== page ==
Faithfully Pragmatic in Church Planting

“However beautiful the strategy, you should occasionally look at the results.” – good advice from Winston Churchill

Looking at the results and making decisions based on how it affects those results is called being pragmatic. It is a process of dealing with things sensibly, realistically, based on practical considerations as opposed to theoretical ones.

So should we be pragmatic about church planting? This tends to be a massively polarizing issue. Some feel that church planting has not been nearly pragmatic enough over the years. “What are the results of our efforts?” they ask.

Others say that being pragmatic about church planting eventually leads to the ruin and breakdown of the church, because in seeking results we inevitably end up abandoning core principles of faith. Thus we need to instead focus on simply being faithful, even if it means the results we achieve are less impressive.

But I think it’s a false dichotomy.

Pragmatic about the wrong things

A pastor who is a friend of mine tells the story of growing his church from 150 people to over 800 people. They used proven means to achieve that end, including buying land, constructing a new building, and making their church services more accessible to visitors.

They were very pragmatic about the result they were seeking to achieve (get more people coming to church), and it worked! Attendance grew by over 500%.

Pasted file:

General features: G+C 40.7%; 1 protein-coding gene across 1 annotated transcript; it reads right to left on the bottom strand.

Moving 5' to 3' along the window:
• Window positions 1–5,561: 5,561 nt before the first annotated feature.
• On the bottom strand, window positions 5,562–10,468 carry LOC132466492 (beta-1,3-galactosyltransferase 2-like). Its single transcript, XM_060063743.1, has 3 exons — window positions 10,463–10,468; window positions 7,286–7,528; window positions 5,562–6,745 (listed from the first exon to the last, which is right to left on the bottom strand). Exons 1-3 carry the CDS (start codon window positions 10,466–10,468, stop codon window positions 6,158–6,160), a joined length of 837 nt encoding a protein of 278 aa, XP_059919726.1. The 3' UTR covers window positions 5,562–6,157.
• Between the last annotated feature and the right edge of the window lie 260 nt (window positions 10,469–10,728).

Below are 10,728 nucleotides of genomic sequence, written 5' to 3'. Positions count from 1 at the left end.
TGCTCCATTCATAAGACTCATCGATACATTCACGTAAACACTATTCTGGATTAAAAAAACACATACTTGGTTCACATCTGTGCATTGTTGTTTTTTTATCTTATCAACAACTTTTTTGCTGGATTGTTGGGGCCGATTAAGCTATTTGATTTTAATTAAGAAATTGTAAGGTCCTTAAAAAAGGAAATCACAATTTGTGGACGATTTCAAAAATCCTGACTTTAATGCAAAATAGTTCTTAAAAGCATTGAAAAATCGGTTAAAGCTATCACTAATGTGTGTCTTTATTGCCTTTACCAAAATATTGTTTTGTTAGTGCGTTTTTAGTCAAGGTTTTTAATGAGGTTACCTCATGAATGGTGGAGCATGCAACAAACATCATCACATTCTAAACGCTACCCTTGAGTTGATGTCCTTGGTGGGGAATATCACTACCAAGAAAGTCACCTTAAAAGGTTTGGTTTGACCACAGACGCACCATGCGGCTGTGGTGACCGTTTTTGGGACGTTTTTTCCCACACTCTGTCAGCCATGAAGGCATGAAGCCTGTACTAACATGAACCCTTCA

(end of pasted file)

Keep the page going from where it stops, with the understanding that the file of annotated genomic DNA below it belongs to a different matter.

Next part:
These are the kinds of things that happen in churches that get “pragmatic” about getting people to come to church. Ditch the organ and hire a rock band. Pull out the pews and put in chairs and tables. Remove the cross, it’s too “religious.” Don’t do communion as often, it’s confusing for seekers.

All of these kinds of things were methods my friend used to “get results.”

However, a few years later, he became disillusioned by the results and began questioning whether growing their Sunday morning attendance was a worthy goal for their church. He eventually came to the conclusion that they had been successfully pragmatic about the wrong things.

They needed a new goal more aligned with the way of Jesus.

Faithfulness to the right things

So they began to look beyond the “proxy” goal of church attendance to the more authentic goal of discipleship and mission being lived out among their people.